Seven days left of school but no textbooks...help!

Discussion in 'Elementary Education Archives' started by mrs_u, Jun 3, 2007.

  1. mrs_u

    mrs_u Rookie

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    Jun 3, 2007

    We have been asked to collect all textbooks but still have seven full days of school left. Just looking for ideas to use these last days. It's nearly impossible to have copies made and my supplies are very limited. SUGGESTIONS, PLEASE!!!

    Thanks, Mrs. U
     
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  3. chicagoturtle

    chicagoturtle Fanatic

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    Jun 3, 2007

    What grade do you teach? That may help some offer suggestions.

    What resources do you have? I see you are in Chicago is this CPS?

    I teach the little guys so no textbooks for us. Are you done with all your report cards?

    Not sure how many kids you have but if you must copy things Kinko's will let you copy for 4 cents a copy.

    Hang in there.... the end is comming fast (faster than I'd like, I have to much to get done!)
     
  4. Steph-ernie

    Steph-ernie Groupie

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    Jun 3, 2007

    One idea I came up with for my class (fourth grade) is to make a new state flag. (We do state history in 4th) We think about everything we have learned about the state all year long, and then they are to create a new state flag. They have to justify what they put on the flag by writing a paragraph explaining it. I'm going to be doing this on Wednesday of this week. Last year when I did it, they turned out really good. Maybe you can adapt something like this, based on your grade level?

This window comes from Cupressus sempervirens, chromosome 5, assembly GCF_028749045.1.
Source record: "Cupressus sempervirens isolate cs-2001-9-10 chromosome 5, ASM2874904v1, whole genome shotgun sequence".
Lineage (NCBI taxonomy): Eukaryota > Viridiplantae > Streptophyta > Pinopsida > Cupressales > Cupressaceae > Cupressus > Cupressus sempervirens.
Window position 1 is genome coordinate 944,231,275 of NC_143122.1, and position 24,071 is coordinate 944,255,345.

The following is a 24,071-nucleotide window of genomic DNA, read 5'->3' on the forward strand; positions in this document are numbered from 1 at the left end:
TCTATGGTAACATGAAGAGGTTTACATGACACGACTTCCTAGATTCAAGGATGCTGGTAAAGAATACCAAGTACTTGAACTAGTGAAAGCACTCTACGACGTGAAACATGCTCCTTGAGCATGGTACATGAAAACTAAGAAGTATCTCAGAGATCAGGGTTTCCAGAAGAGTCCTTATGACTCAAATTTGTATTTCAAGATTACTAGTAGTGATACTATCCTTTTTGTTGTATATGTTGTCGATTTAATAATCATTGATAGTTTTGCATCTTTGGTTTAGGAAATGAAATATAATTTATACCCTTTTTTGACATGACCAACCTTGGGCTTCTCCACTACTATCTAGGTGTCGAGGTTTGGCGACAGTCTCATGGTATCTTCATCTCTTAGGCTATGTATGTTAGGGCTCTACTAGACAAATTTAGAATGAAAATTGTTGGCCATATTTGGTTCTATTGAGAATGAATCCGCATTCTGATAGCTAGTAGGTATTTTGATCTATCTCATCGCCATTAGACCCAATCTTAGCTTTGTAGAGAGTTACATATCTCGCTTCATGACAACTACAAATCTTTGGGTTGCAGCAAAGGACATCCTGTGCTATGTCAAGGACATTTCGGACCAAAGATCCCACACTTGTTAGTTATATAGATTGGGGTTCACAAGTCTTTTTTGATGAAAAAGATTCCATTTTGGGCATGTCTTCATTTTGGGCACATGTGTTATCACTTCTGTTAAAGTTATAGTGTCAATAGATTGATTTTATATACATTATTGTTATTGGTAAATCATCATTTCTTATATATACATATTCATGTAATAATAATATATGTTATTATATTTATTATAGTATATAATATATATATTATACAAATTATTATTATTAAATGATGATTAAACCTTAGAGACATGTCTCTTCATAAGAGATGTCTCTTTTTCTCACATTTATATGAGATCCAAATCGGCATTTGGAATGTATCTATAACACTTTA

5. Miss Kirby

    Miss Kirby Fanatic

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    Jun 3, 2007

    Do some reader's theatre, or act out stories. We were studying fables and the kids really wanted to act them out. They made props and costumes out of contruction paper. They could make scenery with butcher paper. We only did it one day but they really got into it.
     
  6. Tasha

    Tasha Phenom

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    Jun 3, 2007

    If it is an older group, give them a big project to work on and break it into parts. You can choose a book that they really enjoyed this year and have them work on something using the book as a starting point. I would have them break into small groups to do it. You could have all of the groups do the same activity and do something different each day with each group presenting their idea each afternoon or you could have them choose which activity to do to make the group, work for in chunks of time over a few days and present over the last two days.

    Ideas are to:
    1. design a board game based on the book, write the rules for someone who has never played the game, play the game several times and trouble shoot the problems, write a paper that describes where the ideas for different elements cam from (parts of the story and inspiration from other games for example) Have the students explain the rules to the class and have the rest of the class work in teams to complete the game
    2. Summarize the beginning/middle of the story and write an alternate ending for the story or write what the characters are doing ten or twenty years after the end of the story. Have this group perform it as a play or reader's theatre